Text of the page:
(From left) Mukesh Ambani’s residence Antilla, Gautam Singhania’s under-construction tower home and the Kasliwal brothers’ Palais Royale in Mumbai. (Fotocorp pictures)
Mumbai, April 8: Sky is the limit when Mumbai’s billionaires decide to build an exclusive house.
Mukesh Ambani’s 27-storey mansion Antilla in the heart of the city was the first private skyscraper.
Now, the flamboyant Gautam Singhania — the Raymond Group boss who loves his yachts and his horses — is getting ready to join the race.
Gautam, his wife Nawaz, their two young daughters and the extended Singhania family are expected to move into a 36-storey building half a kilometre from the Ambanis’ Carmichael Road home this year.
The tower home has come up where the landmark JK House — which housed a Raymond’s retail outlet — stood on Breach Candy’s Bhulabhai Desai Marg.
At 145 metres, it is not nearly as tall as the 173-metre Antilla, but with their soaring columns and large sea-facing ceiling-to-floor windows, the Ambani and Singhania houses look strikingly similar.
The Singhania home — yet to get a name — has been designed by Talati and Panthaky, a Mumbai firm that also operates in West Asia.
The firm, which built industrialist and MP Naveen Jindal’s Peddar Road home, refused to answer queries about the Singhania property.
But its website said: “JK House enjoys spectacular views of the ocean and all of Mumbai’s skyline. The slender tower is an engineering achievement designed with 48 feet cantilevers.”
It will have two Olympic size private swimming pools, a gym with a spa, recreational centre, and a helipad at its highest point, sources said. Antilla though is yet to get permission from the municipal and fire authorities for its helipad.
“The building will house the family-owned Raymond’s retail and garment showroom on the street level. The upper floors are divided into separate residential units for the different family members, each with spacious outdoor terraces and gardens,” the website said.
Between the store and the residential apartments will be five storeys of car parking space for the family, the sources said. The crowning glory will be an entire 6,000sqft floor to house a museum for Gautam’s jade collection from across the world.
Just across the road is the exclusive Breach Candy Club, which has a 10-year waiting list for new members, and a stone’s throw away is Lincoln House, a prime sea-facing property that housed the US consulate till last year.
“Unlike Delhi, the residences of the super-rich in Mumbai do not have marked differentiators in terms of locale. Billionaire homes overlook slums. So for their avant-garde homes, the wealthiest of this city are using scale and uber-luxury to set apart their private residences,” says Om Ahuja, CEO, Residential Services, Jones Lang LaSalle, India.
The walled-off bungalows in Delhi or the Mehrauli farmhouses in the outskirts of the capital are in exclusive enclaves. But the towering mansions of Mumbai’s rich are mostly uncomfortable contrasts to the poverty at their doorstep, abutting shanties or slums.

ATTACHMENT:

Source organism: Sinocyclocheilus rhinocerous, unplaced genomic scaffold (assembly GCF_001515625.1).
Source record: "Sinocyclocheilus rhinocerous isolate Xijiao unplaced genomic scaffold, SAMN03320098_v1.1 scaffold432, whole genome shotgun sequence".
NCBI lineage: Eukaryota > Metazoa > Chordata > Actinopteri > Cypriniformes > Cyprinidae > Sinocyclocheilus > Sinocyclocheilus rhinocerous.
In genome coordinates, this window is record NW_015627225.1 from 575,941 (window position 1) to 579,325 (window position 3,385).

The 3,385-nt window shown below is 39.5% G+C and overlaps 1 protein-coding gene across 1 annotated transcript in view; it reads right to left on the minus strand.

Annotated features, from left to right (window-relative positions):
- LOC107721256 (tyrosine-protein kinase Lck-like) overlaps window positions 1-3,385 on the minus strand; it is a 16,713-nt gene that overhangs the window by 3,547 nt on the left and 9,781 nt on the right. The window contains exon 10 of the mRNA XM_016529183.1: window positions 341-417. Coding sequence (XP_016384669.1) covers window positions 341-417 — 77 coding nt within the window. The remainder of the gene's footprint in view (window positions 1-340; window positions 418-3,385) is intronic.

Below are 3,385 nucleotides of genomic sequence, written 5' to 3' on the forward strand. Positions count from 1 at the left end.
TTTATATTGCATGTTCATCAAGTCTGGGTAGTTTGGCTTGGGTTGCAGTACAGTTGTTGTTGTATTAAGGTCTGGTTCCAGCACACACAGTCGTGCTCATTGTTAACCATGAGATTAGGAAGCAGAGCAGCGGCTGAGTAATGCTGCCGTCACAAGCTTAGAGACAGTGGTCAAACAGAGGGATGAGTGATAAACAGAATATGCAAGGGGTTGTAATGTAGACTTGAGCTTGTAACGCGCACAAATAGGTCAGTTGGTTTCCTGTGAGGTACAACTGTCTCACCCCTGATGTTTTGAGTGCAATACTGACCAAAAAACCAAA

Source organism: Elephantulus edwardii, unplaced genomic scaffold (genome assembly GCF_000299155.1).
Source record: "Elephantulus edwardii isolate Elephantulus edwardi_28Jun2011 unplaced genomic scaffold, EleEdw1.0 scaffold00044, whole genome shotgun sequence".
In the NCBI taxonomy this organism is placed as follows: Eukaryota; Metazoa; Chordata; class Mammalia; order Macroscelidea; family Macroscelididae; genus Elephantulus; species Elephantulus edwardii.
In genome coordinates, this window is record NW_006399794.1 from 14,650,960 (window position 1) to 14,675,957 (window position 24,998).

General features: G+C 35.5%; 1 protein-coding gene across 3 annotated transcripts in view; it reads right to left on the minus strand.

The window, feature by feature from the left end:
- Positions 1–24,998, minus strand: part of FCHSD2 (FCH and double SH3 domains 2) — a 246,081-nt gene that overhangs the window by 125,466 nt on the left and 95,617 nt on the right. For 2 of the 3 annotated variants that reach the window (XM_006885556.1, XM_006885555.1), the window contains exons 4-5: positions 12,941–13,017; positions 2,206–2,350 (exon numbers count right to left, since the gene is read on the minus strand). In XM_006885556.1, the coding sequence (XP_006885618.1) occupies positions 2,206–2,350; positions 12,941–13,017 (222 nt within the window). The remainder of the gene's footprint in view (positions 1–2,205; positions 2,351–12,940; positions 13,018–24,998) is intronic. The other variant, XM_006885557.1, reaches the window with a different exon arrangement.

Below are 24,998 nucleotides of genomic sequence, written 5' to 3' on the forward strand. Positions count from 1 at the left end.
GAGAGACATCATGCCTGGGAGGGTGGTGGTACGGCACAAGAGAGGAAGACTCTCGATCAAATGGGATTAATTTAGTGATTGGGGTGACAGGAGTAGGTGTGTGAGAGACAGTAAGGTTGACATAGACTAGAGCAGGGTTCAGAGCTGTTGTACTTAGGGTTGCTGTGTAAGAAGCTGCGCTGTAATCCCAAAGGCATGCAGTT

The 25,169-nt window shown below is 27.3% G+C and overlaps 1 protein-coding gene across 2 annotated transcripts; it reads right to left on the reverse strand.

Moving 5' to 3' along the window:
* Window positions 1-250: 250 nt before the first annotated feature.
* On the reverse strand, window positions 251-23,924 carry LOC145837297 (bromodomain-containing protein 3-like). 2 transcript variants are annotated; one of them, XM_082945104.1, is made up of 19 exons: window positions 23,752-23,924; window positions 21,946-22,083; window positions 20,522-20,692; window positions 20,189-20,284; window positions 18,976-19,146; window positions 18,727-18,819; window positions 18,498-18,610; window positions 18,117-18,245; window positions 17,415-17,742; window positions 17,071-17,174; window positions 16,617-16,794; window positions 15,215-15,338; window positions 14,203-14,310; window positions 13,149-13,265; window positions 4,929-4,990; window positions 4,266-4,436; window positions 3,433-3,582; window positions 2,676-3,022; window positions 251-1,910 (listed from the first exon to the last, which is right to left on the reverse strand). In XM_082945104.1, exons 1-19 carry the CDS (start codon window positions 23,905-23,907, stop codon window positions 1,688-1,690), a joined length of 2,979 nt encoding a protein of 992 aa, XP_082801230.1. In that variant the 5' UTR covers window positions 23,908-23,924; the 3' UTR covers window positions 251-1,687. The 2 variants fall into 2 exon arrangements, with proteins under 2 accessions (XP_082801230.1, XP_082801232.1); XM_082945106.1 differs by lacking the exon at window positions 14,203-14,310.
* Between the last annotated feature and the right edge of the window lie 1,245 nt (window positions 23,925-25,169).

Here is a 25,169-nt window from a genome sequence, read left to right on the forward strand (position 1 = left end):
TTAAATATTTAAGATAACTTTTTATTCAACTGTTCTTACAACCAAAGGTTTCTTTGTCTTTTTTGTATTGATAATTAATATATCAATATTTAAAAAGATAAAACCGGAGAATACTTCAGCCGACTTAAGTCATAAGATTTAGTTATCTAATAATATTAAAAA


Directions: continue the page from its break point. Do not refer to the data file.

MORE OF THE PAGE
So, the 67-storey Palais Royale — at 320 metres, the tallest building on Mumbai’s skyline — stands surrounded by a skid row of over 200 tin and plastic sheet tenements.
The Lower Parel highrise, whose top 10 floors will be home to the Kasliwal brothers who own S. Kumar’s, is coming up where the family-owned Shreeram Mills once stood.
Even a decade back, mills and chawls of mill-workers dotted the cityscape here. It is from the back-alleys of Parel that underworld dons Dawood Ibrahim and Arun Gawli emerged. But the mills have now made way for malls.
The Kasliwal brothers are stacking up a hundred apartments measuring 8,700sqft and 14,000sqft — said to be priced between Rs 35 crore and Rs 60 crore. They will be sold to friends and family of the Kasliwals or to other high net worth individuals by invitation “so the tower houses only like-minded people”, said an official of Shreeram Urban Infrastructure, which is building Palais Royale.
The top 10 floors of what is being touted as India’s first “supertall” tower will be occupied by the Kasliwals, who will have a cinema, a spa, a cricket pitch, a badminton court, an indoor soccer field and three Olympic-size swimming pools at home, real estate sources said. The building is expected to be ready by 2013.
Come 2016, Palais Royale can expect to be dwarfed by the 720-metre-tall India Towers that is coming up at Marine Lines. At least three other skyscrapers that are taller than the Kasliwal building are planned by 2017. None of these is a one-family skyscraper though, unlike the home of the Ambanis and the one the Singhanias are building.
Business historian Dr Gita Piramal says that there is nothing extraordinary about this in-your-face show of wealth in a city where the average citizen gets a meagre 31sqft of floor space.
“It is certainly not a new trend. Even a hundred years back, the Wadias had their super-expensive sea-facing bungalows surrounded by massive gardens and hemmed in by tall walls. A part of the original Wadia House still is in the family’s hands,” says Piramal, who is the author of Business Maharajahs.
Not all corporate gods like to live in the heavens though.
Ratan Tata, who lives in a two-bedroom apartment now, has built a sea-front retirement home in Colaba that is much closer to the ground. It’s all of 13.5 metres tall, has four storeys, covers 13,350sqft and has parking space for about 15 cars. The Tata Group chairman, who retires this year, has named it Cabins.